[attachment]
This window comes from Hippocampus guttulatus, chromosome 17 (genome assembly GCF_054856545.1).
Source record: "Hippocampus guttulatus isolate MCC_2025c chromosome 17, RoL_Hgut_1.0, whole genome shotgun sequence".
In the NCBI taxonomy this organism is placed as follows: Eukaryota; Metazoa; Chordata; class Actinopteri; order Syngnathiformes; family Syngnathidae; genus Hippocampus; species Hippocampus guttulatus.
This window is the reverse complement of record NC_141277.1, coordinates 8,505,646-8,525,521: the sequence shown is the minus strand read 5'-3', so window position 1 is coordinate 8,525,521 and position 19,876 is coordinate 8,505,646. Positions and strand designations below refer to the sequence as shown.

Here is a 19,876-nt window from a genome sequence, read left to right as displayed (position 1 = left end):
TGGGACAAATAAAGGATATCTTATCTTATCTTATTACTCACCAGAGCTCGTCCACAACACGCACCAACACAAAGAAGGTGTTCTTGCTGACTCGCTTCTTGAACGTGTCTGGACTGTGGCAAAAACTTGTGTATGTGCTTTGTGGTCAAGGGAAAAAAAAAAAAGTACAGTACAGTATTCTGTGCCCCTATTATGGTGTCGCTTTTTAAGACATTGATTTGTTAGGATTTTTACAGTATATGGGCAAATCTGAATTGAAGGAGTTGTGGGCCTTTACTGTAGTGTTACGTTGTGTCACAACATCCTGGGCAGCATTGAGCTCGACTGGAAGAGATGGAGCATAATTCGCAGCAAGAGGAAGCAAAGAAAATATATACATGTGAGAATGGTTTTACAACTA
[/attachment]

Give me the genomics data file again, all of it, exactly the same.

This window comes from Hippocampus guttulatus, chromosome 17 (genome assembly GCF_054856545.1).
Source record: "Hippocampus guttulatus isolate MCC_2025c chromosome 17, RoL_Hgut_1.0, whole genome shotgun sequence".
In the NCBI taxonomy this organism is placed as follows: Eukaryota; Metazoa; Chordata; class Actinopteri; order Syngnathiformes; family Syngnathidae; genus Hippocampus; species Hippocampus guttulatus.
This window is the reverse complement of record NC_141277.1, coordinates 8,505,646-8,525,521: the sequence shown is the minus strand read 5'-3', so window position 1 is coordinate 8,525,521 and position 19,876 is coordinate 8,505,646. Positions and strand designations below refer to the sequence as shown.

Here is a 19,876-nt window from a genome sequence, read left to right as displayed (position 1 = left end):
TGGGACAAATAAAGGATATCTTATCTTATCTTATTACTCACCAGAGCTCGTCCACAACACGCACCAACACAAAGAAGGTGTTCTTGCTGACTCGCTTCTTGAACGTGTCTGGACTGTGGCAAAAACTTGTGTATGTGCTTTGTGGTCAAGGGAAAAAAAAAAAAGTACAGTACAGTATTCTGTGCCCCTATTATGGTGTCGCTTTTTAAGACATTGATTTGTTAGGATTTTTACAGTATATGGGCAAATCTGAATTGAAGGAGTTGTGGGCCTTTACTGTAGTGTTACGTTGTGTCACAACATCCTGGGCAGCATTGAGCTCGACTGGAAGAGATGGAGCATAATTCGCAGCAAGAGGAAGCAAAGAAAATATATACATGTGAGAATGGTTTTACAACTA